More than one month after the official release, the KB2862330 is still causing problems to Windows users, as it’s being offered repeatedly on a number of computers.
While users cannot find any workaround to deal with the issue, Microsoft says that it could be caused by faulty USB drivers that are not compatible with the new update.
In a statement sent to Softpedia, Microsoft pointed to the “Known issues” section of the MS13-081 bulletin, which notes that some problems could be caused by incompatible USB drivers.
At the same time, the company says that a number of security applications might very well block the installation of the update, as they lock down Usbport.sys and thus the update is being offered repeatedly.
In some rare cases, the USB stack could be corrupted, so further action is required.
“For example, the servicing stack reports that there is a third-party driver that has the same name installed. Therefore the servicing stack does not install the updated driver from security update 2862330. This problem can occur when the user first installs an update that has a Usb.inf file, next installs an update that has both Usb.inf and Usbport.inf files, and then uninstalls the second update,” Microsoft explained.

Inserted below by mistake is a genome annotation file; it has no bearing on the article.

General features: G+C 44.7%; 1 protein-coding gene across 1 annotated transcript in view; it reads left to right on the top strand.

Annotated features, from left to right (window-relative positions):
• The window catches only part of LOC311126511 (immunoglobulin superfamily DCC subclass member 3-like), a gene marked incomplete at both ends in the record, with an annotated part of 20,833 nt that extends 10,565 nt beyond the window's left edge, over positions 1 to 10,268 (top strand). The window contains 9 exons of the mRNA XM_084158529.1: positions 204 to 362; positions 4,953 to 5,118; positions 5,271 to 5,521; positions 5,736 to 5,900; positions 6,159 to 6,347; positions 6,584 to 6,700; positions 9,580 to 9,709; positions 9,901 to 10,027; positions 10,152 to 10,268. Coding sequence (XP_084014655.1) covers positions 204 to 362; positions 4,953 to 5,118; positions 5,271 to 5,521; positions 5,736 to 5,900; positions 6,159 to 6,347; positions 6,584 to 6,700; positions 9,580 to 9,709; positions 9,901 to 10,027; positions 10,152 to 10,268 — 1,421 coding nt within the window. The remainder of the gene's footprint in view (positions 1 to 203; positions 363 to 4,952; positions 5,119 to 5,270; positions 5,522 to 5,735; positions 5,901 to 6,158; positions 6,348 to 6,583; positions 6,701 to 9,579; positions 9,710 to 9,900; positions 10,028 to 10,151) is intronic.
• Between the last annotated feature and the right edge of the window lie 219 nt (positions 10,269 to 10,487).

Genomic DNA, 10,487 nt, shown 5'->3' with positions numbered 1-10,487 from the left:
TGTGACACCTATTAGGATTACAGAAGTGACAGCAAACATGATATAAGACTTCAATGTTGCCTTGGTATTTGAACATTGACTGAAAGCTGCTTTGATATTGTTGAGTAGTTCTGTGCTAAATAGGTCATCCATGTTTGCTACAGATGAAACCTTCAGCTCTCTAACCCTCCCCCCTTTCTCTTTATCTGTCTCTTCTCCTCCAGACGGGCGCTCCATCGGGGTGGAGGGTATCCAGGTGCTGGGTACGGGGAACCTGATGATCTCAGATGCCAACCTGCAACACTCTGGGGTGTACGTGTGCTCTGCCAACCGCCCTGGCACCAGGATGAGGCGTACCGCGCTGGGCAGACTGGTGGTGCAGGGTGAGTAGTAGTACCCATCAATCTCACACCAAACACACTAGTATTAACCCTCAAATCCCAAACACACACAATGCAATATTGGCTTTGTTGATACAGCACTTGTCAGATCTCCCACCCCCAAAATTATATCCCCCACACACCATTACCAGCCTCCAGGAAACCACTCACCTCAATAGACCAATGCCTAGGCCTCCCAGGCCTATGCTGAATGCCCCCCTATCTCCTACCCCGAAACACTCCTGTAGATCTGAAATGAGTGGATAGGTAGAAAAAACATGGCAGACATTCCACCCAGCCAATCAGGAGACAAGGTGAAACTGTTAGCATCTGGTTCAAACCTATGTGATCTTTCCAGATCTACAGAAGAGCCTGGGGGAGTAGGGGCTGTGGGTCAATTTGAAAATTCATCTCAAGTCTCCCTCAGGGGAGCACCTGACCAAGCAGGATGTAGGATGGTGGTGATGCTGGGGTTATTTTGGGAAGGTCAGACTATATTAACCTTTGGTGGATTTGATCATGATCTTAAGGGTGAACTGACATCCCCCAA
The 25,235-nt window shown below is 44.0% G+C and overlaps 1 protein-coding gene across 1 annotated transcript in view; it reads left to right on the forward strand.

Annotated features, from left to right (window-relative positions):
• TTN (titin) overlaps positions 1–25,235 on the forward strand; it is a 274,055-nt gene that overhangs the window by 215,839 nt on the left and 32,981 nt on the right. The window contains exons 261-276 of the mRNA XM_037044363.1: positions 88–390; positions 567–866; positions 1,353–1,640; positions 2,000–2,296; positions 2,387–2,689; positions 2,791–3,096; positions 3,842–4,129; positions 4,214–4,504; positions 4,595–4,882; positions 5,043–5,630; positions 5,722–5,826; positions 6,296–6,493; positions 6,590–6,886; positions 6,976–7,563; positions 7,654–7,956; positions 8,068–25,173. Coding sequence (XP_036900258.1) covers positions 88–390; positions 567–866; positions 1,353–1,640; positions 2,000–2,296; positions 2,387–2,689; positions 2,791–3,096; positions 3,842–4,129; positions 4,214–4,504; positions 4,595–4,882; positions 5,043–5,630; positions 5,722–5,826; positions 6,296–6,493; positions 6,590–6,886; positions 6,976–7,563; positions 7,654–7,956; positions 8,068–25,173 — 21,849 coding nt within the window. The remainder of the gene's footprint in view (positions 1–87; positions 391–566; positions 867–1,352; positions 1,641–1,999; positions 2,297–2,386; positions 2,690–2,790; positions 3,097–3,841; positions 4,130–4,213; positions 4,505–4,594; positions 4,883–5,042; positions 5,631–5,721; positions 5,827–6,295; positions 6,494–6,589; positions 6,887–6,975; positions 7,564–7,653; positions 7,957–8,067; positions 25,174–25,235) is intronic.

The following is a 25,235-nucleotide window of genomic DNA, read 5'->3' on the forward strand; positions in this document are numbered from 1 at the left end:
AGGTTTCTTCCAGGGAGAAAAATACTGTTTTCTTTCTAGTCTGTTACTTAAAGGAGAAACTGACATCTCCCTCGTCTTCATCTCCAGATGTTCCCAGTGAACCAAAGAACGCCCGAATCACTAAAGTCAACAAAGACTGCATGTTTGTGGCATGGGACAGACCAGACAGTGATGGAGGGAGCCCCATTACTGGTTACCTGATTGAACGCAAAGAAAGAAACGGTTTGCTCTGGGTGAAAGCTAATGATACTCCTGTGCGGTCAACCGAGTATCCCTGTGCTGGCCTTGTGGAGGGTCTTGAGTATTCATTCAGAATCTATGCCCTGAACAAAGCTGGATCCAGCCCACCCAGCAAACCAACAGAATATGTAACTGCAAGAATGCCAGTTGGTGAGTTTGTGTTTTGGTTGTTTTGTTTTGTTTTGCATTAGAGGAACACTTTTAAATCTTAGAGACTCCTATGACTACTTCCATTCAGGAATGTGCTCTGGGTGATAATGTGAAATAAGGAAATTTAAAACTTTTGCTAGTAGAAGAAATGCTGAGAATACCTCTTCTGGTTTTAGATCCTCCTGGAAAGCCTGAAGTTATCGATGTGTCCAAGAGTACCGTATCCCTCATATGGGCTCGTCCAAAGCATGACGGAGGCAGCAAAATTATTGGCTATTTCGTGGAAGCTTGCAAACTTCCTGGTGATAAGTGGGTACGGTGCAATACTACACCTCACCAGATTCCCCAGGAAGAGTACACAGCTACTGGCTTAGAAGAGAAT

To deal with this issue, Redmond recommends users to disable all USB Enhanced Host Controllers from Device Manager before installing the update.
“By successfully installing security update 2862330, you make sure that the USB 2.0 core stack is no longer corrupted. You can re-enable the controllers after you complete the installation of security update 2862330,” it says.
In the end, Microsoft states that it pays particular attention to all updates released to users, so the company is looking into every report indicating that a patch might be causing issues.
“The quality of security updates is critical to our customers, and it is a high priority for us. We are actively looking at where improvements can be made, with the goal of reducing implementation issues, and we will remain transparent with our customers about security threats, protections and update issue resolution,” said Dustin Childs, group manager, Response Communications, Microsoft Trustworthy Computing.